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We asked Thomas Martin, Joint MD of Arco, a supplier of safety clothing, workwear, safety boots and safety equipment, how he navigates the bumpy economic terrain.
This interview with was filmed at a Top Track 250 event, as part of Grant Thornton’s association with the Sunday Times Top Track 250. For text readers, we’ve also transcribed the responses below. We’d like to thank our interviewees for taking the time to give their views.
Q. You have diversified over the years, what have been your critical success factors?
A. It’s been a good journey over 126 years. It’s all been about the people, it’s about trying to be the best and, as a result of that, we ended up being the biggest. It’s about having the right DNA, the right values in place and I’m really proud to say that the same values that my great grandfather had, they are still evidenced today right throughout the business. It works.
Q. Arco is a very training and people intensive business, how has this affected your expansion?
A. The way we’ve expanded is organically and also through acquisition. We’ve followed our customers and we’ve taken some very brave moves and putting down some greenfield sites the length and breadth of the UK.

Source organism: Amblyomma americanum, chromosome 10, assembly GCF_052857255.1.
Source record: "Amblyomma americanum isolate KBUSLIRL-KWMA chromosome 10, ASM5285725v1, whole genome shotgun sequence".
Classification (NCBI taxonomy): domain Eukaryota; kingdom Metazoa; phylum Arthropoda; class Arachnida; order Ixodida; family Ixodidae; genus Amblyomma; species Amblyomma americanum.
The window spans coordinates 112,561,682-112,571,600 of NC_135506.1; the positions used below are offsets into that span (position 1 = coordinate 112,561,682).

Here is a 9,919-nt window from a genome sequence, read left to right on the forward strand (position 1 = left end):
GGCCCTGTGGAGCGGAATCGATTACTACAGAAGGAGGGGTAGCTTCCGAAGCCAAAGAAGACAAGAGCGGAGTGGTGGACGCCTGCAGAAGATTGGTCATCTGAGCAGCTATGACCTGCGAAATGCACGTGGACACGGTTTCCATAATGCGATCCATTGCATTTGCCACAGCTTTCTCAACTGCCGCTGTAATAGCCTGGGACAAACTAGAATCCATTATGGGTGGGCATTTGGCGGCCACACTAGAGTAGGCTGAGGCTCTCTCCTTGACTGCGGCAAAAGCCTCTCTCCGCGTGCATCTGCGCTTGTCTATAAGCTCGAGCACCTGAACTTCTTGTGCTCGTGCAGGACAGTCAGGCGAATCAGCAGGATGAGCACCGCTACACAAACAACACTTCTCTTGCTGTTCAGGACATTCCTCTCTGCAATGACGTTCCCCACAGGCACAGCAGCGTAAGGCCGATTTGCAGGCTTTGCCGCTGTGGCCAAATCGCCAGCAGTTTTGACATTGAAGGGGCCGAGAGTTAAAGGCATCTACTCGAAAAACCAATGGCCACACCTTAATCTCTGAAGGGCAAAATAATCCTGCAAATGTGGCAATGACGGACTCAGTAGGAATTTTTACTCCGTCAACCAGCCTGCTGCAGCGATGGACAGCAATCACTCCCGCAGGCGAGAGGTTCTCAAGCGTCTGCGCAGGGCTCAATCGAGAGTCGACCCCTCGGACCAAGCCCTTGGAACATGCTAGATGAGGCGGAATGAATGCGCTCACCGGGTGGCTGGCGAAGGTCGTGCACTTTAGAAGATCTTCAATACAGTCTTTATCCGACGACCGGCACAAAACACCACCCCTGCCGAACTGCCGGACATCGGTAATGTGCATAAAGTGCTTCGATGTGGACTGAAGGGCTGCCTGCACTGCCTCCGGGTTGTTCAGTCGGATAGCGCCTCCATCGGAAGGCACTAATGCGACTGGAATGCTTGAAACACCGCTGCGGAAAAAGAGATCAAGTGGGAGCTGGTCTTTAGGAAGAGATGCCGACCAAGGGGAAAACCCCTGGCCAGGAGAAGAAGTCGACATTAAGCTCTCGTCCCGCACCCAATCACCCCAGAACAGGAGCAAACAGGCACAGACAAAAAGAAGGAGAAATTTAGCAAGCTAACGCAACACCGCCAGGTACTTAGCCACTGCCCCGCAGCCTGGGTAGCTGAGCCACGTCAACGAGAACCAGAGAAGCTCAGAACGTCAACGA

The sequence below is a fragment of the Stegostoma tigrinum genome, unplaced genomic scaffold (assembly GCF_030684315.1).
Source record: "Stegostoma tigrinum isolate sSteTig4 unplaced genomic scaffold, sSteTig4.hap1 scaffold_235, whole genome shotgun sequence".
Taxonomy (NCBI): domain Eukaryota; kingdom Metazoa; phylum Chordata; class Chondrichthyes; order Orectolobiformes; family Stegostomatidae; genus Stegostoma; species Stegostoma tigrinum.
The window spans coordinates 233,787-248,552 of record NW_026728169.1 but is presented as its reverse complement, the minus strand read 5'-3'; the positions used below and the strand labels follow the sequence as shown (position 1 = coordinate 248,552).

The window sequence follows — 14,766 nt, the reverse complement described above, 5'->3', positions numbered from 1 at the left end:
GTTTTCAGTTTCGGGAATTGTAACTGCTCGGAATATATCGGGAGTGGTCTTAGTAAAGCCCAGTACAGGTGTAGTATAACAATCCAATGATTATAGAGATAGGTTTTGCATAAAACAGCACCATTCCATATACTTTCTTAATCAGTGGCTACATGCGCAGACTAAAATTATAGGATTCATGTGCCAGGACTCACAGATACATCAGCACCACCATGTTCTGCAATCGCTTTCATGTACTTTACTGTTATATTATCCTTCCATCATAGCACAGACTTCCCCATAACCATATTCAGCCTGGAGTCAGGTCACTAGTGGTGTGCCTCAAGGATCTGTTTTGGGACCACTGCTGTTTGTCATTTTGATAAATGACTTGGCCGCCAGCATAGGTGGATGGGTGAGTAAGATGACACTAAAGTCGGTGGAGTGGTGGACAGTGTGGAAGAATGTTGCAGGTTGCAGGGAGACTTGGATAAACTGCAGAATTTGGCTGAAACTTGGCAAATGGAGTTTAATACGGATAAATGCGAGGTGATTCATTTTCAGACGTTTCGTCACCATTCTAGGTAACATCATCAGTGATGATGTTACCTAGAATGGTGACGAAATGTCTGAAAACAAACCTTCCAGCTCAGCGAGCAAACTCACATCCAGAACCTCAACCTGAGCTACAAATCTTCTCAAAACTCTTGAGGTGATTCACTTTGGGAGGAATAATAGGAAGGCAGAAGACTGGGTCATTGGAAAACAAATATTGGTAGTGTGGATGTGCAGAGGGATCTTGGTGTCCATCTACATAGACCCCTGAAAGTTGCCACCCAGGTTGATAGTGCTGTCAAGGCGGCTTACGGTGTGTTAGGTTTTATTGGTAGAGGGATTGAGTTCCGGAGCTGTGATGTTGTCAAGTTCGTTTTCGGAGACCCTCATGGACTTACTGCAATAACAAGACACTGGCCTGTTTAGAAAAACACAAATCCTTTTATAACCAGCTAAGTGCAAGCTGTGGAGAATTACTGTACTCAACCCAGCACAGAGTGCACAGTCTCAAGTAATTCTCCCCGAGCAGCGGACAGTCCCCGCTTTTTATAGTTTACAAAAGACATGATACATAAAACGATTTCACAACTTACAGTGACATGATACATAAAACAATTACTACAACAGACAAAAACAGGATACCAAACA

Training is absolutely vital. It’s a cliché but we literally are nothing without our people. We invest heavily, up to three-quarters of a million pounds per year, and the whole management programme is designed around performance reviews and making sure we give people the right kit they need to delight our customers.
Q. Where do you see growth in the future – in the UK or overseas?
A. Growth for us is going to be in the UK. If you have a look at our market share, we’ve probably got ‘teens’ of the market share but we’re predominantly a northern-based company; we’re not very well known in the south so we are pushing into the south. We’re also known as a big business outfit so we are looking at the SME market place as well.
Something very interesting has happening with the internet and social media – the traditional lines are being blurred: are you business to business, are you business to trade, are you business to consumer? Guess what? The customer doesn’t care; they’ll buy any way they can. If you really understand that and not be too precious about your channels, you’ll get growth in the UK. And if you don’t get it in the UK, you’re going to have to have an away fixture.
Q. How will changes in public sector procurement affect your business?
A. We’re already being affected and have been affected since 2009. We spotted it and we aligned ourselves with the public sector. We understand their language, we talk their language and we make ourselves available for selection. Last year 350 public sector delegates attended the Reform conference, which we sponsored; perhaps it’s no coincidence that this year we are dealing with over 65% of the councils the length and breadth of the UK.